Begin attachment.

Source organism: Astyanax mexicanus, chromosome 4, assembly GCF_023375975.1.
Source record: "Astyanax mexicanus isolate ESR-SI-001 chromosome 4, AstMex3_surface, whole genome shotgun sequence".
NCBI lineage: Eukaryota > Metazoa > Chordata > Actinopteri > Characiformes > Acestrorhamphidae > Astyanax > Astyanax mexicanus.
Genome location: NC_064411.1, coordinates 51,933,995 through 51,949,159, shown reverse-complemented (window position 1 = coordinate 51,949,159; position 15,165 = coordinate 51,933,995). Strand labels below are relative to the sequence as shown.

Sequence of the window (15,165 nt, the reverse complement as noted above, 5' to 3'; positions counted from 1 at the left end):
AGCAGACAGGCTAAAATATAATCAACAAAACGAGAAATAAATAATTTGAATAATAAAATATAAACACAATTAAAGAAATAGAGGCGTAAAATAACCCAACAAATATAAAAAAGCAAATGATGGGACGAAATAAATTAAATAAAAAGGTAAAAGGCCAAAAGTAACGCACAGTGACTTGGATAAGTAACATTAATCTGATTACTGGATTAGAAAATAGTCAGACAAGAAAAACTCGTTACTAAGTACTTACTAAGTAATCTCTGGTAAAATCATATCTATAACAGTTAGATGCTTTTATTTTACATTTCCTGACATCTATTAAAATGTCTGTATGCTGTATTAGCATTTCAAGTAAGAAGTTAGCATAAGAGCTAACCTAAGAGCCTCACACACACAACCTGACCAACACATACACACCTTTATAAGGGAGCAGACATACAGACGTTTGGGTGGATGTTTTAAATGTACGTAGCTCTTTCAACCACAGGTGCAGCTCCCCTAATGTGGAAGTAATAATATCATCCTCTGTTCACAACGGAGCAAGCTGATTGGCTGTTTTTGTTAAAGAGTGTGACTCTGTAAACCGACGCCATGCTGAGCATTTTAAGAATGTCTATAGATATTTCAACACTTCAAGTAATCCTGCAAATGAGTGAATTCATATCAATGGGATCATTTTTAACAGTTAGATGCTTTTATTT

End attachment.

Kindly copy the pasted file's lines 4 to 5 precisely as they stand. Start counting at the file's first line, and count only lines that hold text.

Genome location: NC_064411.1, coordinates 51,933,995 through 51,949,159, shown reverse-complemented (window position 1 = coordinate 51,949,159; position 15,165 = coordinate 51,933,995). Strand labels below are relative to the sequence as shown.

Sequence of the window (15,165 nt, the reverse complement as noted above, 5' to 3'; positions counted from 1 at the left end):